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ARTICLE |

ATYPICAL NEURALGIA OF THE FACE

ERWIN R. SCHMIDT, M.D.; HENRY A. SZUJEWSKI, M.D.
Arch Surg. 1948;56(6):785-793. doi:10.1001/archsurg.1948.01240010796009.
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SHERRINGTON1 defined pain as the psychic adjunct of an imperative protective reflex. The pathways for pain have usually been explained on a somatic basis. Other means for the explanation of pain had to be found when there was no explanation on a somatic basis. Some of these clinical examples are seen in coronary cardiac disease, pulmonary thrombosis, pericarditis, distention of the gallbladder, intestinal obstruction, Dietl's crisis, migraine, thrombophlebitis, thromboangiitis obliterans (Buerger's disease) and others.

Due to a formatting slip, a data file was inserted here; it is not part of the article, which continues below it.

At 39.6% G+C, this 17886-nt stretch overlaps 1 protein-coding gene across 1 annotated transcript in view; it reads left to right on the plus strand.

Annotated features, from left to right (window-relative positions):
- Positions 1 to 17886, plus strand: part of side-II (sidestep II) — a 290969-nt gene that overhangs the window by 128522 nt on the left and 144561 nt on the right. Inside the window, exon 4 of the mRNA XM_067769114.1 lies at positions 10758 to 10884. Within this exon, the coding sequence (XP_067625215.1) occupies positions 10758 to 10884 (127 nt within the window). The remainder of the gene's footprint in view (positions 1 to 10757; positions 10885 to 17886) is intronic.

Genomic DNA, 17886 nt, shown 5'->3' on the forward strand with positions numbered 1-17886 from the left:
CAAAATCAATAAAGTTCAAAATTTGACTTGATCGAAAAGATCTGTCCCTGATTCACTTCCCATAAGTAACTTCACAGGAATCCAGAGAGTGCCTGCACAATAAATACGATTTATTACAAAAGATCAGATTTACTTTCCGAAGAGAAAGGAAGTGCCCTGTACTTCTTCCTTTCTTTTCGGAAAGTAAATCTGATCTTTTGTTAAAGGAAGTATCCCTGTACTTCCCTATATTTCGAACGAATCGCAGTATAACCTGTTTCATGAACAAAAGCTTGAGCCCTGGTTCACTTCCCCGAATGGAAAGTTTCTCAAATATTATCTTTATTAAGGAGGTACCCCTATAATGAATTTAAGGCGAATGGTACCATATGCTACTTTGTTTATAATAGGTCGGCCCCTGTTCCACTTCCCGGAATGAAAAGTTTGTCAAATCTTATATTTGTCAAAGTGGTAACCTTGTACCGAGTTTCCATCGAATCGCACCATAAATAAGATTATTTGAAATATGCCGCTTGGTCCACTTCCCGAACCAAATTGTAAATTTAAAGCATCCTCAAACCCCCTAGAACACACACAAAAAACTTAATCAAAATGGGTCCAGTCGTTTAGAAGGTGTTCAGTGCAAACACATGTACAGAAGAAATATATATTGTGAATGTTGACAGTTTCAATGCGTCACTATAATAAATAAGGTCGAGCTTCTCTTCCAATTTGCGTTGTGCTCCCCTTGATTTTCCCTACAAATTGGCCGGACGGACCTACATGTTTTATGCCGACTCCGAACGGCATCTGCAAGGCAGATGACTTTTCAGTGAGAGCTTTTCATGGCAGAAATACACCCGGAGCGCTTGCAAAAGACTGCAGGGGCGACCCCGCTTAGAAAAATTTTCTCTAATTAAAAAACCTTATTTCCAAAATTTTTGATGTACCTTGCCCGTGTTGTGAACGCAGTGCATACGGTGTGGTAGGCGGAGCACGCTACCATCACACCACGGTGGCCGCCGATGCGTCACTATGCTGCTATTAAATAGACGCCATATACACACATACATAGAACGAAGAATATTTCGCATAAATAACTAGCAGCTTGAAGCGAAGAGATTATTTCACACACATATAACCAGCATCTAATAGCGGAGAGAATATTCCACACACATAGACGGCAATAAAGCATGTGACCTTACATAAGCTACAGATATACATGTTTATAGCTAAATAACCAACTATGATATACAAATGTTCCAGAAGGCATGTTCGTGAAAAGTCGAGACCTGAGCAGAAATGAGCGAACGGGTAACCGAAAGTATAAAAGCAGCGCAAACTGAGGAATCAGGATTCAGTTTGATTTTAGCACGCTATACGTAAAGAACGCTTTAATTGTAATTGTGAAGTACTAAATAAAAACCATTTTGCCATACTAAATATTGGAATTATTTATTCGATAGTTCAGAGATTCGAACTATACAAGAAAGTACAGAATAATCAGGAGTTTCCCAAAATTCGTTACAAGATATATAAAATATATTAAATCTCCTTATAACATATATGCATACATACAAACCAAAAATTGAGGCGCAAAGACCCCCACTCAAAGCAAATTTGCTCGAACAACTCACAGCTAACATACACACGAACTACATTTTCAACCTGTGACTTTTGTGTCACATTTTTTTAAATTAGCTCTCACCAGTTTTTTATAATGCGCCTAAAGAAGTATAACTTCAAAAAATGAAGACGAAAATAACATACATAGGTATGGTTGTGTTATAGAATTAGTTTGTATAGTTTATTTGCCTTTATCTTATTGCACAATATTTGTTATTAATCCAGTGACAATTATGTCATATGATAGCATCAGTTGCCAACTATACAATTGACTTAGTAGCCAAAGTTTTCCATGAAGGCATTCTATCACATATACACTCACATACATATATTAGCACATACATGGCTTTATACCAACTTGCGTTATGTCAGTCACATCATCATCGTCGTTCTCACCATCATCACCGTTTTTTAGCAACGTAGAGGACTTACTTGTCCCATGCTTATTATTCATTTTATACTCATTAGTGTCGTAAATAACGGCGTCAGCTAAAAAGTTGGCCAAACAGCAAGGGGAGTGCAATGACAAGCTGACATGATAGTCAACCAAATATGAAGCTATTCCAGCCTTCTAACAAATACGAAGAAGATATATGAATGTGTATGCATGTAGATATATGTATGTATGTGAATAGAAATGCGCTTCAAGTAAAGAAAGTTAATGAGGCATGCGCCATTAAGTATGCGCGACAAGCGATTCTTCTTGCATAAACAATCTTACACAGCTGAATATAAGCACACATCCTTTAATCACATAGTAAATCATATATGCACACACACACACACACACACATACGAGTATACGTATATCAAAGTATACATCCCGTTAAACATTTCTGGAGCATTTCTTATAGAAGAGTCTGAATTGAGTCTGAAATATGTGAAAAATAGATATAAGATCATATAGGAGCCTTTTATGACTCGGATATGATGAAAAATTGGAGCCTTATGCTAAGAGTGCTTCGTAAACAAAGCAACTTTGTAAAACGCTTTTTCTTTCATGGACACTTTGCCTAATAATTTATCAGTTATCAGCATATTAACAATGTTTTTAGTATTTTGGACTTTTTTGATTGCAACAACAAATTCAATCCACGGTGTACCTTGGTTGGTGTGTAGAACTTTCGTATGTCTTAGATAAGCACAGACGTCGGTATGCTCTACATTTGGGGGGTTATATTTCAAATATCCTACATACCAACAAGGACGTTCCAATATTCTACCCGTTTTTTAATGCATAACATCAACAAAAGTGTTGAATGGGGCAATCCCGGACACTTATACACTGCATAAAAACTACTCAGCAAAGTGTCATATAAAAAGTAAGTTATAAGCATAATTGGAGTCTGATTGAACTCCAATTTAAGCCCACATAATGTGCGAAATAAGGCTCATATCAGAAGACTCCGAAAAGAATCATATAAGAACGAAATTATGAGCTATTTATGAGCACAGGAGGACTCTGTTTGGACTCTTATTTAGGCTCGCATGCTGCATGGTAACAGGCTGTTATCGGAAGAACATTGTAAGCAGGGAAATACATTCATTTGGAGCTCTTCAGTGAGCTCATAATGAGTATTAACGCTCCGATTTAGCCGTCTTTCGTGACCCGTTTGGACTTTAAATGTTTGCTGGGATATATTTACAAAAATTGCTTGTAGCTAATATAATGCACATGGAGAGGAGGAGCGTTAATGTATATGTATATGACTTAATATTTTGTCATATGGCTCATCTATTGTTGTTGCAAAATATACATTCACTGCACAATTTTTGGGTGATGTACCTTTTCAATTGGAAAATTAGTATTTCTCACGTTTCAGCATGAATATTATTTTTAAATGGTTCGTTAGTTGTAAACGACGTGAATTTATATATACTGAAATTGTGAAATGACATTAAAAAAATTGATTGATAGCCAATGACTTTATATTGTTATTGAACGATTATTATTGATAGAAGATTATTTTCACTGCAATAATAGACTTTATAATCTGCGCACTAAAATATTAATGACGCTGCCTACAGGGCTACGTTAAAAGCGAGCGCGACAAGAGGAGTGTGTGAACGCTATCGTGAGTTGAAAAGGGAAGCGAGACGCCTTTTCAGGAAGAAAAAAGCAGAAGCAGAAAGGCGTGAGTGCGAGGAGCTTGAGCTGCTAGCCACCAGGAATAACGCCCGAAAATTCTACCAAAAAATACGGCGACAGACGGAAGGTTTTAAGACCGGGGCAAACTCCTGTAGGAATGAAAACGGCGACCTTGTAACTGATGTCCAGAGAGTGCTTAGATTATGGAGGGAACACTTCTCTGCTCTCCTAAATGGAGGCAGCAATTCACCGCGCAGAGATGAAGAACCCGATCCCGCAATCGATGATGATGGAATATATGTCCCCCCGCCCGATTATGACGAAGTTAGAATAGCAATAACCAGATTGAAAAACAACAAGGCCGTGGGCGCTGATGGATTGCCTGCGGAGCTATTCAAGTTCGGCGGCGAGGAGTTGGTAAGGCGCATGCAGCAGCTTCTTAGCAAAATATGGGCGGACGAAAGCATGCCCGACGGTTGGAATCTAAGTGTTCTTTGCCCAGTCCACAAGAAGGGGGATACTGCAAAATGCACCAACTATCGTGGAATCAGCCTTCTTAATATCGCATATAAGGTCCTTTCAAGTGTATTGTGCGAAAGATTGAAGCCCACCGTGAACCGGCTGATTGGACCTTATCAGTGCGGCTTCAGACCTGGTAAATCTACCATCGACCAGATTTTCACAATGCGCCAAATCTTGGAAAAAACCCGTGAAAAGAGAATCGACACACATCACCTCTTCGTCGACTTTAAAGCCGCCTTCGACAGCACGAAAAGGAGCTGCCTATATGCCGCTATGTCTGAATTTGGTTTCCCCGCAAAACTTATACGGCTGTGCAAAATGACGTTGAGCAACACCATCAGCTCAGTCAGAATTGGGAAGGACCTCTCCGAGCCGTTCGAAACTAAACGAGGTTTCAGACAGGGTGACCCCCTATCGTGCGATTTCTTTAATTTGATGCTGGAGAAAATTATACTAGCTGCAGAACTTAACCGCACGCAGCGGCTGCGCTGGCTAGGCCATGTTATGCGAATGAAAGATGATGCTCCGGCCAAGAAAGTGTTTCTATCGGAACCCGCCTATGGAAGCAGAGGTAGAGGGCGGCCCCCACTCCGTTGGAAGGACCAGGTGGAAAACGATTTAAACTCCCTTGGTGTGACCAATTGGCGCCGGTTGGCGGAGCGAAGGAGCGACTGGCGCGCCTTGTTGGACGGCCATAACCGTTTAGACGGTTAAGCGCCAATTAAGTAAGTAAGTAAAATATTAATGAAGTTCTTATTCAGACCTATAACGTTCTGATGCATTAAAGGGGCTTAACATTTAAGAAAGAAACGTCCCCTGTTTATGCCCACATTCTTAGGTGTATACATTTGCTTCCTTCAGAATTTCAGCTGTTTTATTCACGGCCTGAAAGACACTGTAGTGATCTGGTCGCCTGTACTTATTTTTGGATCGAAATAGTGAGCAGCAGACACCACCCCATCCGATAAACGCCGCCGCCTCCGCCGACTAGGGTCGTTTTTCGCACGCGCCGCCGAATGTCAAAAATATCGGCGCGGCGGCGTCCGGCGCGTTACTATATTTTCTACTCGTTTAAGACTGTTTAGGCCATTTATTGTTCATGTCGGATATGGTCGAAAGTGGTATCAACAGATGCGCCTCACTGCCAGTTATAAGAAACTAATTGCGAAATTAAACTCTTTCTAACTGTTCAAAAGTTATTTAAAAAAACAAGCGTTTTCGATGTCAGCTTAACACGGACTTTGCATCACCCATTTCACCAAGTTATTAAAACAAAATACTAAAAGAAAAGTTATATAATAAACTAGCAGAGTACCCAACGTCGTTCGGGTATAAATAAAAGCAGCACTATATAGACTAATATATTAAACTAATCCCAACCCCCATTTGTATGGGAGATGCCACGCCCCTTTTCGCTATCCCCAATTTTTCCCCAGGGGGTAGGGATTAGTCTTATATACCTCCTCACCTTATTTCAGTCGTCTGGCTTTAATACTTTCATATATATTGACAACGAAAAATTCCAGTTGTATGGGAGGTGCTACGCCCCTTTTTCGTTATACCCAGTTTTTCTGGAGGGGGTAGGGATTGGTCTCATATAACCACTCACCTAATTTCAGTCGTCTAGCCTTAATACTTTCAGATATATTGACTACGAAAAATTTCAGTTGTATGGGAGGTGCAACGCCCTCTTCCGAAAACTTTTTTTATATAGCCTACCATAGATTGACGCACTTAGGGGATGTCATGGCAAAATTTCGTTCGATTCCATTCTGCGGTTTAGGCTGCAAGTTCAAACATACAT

There are many types of neuralgia of the face, and the title of our paper is a misnomer. It should be "Vascular Pain of the Face." However, we have chosen the commonly used term as the condition is so designated clinically and described under this title in the literature.

Leriche2 listed the following types of neuralgia of the face that are not of trigeminal nerve origin:

1. Transient, due to some curable condition

2.

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